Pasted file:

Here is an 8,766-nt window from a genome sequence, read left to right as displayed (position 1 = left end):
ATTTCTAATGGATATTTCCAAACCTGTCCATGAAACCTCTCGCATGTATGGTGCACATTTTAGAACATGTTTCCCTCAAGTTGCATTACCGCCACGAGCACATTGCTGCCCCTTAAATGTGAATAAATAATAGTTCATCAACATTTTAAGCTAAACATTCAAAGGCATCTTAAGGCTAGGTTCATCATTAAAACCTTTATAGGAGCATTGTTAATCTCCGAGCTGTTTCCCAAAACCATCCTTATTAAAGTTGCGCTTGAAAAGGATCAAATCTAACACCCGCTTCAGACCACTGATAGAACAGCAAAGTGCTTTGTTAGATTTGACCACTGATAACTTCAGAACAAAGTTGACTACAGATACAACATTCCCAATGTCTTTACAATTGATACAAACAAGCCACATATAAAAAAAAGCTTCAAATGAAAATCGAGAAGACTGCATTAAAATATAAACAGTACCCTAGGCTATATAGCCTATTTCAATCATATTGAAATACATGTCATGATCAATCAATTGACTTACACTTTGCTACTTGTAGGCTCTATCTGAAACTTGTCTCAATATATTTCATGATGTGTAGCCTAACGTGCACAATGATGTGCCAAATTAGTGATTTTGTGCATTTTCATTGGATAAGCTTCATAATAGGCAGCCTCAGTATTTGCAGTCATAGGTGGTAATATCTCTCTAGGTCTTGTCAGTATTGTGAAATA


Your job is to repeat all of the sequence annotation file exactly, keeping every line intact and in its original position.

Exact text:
Here is an 8,766-nt window from a genome sequence, read left to right as displayed (position 1 = left end):
ATTTCTAATGGATATTTCCAAACCTGTCCATGAAACCTCTCGCATGTATGGTGCACATTTTAGAACATGTTTCCCTCAAGTTGCATTACCGCCACGAGCACATTGCTGCCCCTTAAATGTGAATAAATAATAGTTCATCAACATTTTAAGCTAAACATTCAAAGGCATCTTAAGGCTAGGTTCATCATTAAAACCTTTATAGGAGCATTGTTAATCTCCGAGCTGTTTCCCAAAACCATCCTTATTAAAGTTGCGCTTGAAAAGGATCAAATCTAACACCCGCTTCAGACCACTGATAGAACAGCAAAGTGCTTTGTTAGATTTGACCACTGATAACTTCAGAACAAAGTTGACTACAGATACAACATTCCCAATGTCTTTACAATTGATACAAACAAGCCACATATAAAAAAAAGCTTCAAATGAAAATCGAGAAGACTGCATTAAAATATAAACAGTACCCTAGGCTATATAGCCTATTTCAATCATATTGAAATACATGTCATGATCAATCAATTGACTTACACTTTGCTACTTGTAGGCTCTATCTGAAACTTGTCTCAATATATTTCATGATGTGTAGCCTAACGTGCACAATGATGTGCCAAATTAGTGATTTTGTGCATTTTCATTGGATAAGCTTCATAATAGGCAGCCTCAGTATTTGCAGTCATAGGTGGTAATATCTCTCTAGGTCTTGTCAGTATTGTGAAATA